> A friend of mine started a book club for mums, which was fine until one member invited all her pals. Most of them don’t read the book, dismiss it in a sentence, then sit there for long, awkward silences. (We aren’t insisting on a genre nobody likes; this happens with many different kinds of books.) As a teacher, my inclination is to take charge. Is this wrong? I’ve been resisting the urge to whip out a white board and markers while caroling, “Let’s brainstorm!” That or cut and run with my original friend. Help!
J.F. / Edinburgh, Scotland
I like flip boards and marker pens, too, so let’s pretend we have a board in front of us. First, list all the things you hope to get out of your book club. A chance to meet new people? Deepen existing friendships? Discover books you wouldn’t read on your own? Revisit the classics of your youth? What was the goal in having the group choose many different kinds of books, instead of sticking to a particular topic or genre? What was the goal in having only mothers? Step back and study the page.
Now that you know what you want from a book group, what are the chances you can whip the current incarnation into shape? A sluggish group can sometimes be revitalized by one determined soul. As a teacher, I’m sure you have ideas for how to accomplish this.
If you realize there is an unbridgeable gulf between your flip-board vision and the book clubbers grimly staring one another down over white wine and honey cashews, plan a secession. Again, you can figure out the details – but you now have a clear idea of what you want a book group to be, so you’d reboot with a smaller group for those reasons, not because there is anything wrong, anything at all, with the way things are now. (“This is great, but the four of us have really been wanting to read the complete plays of Shakespeare out loud. We’re starting with Titus Andronicus, if anyone wants to sit in on the first reading! And keep us on the list for your next meeting – we might stop by just for some cashew chat, if that’s OK!”)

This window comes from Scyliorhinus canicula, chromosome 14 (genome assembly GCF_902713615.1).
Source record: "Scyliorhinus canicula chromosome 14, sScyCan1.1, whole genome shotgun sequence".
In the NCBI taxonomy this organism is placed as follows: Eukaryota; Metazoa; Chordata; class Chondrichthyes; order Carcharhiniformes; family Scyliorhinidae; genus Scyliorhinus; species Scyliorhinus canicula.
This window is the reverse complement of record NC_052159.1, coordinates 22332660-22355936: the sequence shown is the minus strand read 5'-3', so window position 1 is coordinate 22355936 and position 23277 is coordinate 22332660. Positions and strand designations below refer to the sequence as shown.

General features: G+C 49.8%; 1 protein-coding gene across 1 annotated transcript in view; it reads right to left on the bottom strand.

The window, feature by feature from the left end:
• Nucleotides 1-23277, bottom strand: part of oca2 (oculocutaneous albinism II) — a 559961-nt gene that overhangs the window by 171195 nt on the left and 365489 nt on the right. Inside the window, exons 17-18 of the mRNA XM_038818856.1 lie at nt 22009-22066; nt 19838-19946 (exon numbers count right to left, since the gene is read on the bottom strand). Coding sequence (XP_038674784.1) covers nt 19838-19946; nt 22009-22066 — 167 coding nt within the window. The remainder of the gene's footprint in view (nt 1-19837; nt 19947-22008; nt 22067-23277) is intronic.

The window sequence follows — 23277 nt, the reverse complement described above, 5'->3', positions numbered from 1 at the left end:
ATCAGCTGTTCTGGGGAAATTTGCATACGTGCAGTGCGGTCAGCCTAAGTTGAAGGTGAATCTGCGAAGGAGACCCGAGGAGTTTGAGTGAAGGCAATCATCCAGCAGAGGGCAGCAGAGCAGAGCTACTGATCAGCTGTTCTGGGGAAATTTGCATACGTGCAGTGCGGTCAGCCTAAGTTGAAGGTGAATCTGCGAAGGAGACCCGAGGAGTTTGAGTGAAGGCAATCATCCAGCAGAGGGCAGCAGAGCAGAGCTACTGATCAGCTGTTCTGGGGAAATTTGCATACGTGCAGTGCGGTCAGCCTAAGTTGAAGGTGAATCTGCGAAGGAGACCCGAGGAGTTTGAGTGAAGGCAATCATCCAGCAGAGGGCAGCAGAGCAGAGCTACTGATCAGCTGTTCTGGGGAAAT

Caveat: This sort of boosterish rhetoric would enable you and your friends to get out of the club while saving face here in the States. You may need to tweak the formula a bit for Scottish tastes.
> My neurological makeup pretty much ensures that there will be incidents where despite the data I’ve collected, my underactive mirror neurons fail to detect some expression in people’s faces and voices, so that I misinterpret what they are saying or feeling and make a faux pas. Is there a polite way to explain this situation once I realize what has happened?
A.S. / Boston
Everyone, even the most neurotypical among us, makes faux pas. You are well ahead of the social curve in two ways: 1) You know you have the potential to make social gaffes, and 2) you care. I honestly don’t think you have much to worry about. You can give people who know you well – friends and close co-workers – the detailed lowdown on your neurons, if you wish. This will help them adapt their style of communication to your style of interpretation and free them up to correct you quickly when you get it wrong. They can also buffer you in larger social or work group interactions.
A minor mix-up with a casual acquaintance doesn’t require an explanation, just an apology. If you fear you’ve said something really odd or hurtful, stop the conversation and tell the other person: “I’m sorry, my brain doesn’t always absorb information from people the way it should. Can we go back a minute?” – and then ask for clarification, or explain what you meant to say.
Miss Conduct is Robin Abrahams, a Cambridge-based writer with a PhD in psychology.
GOT A QUESTION OF COMMENT? Write to email@example.com.
BLOG Read more of Miss Conduct’s wit and wisdom at http://www.boston.com/missconduct.
CHAT Get advice live this Wednesday, noon to 1 p.m., at http://www.boston.com.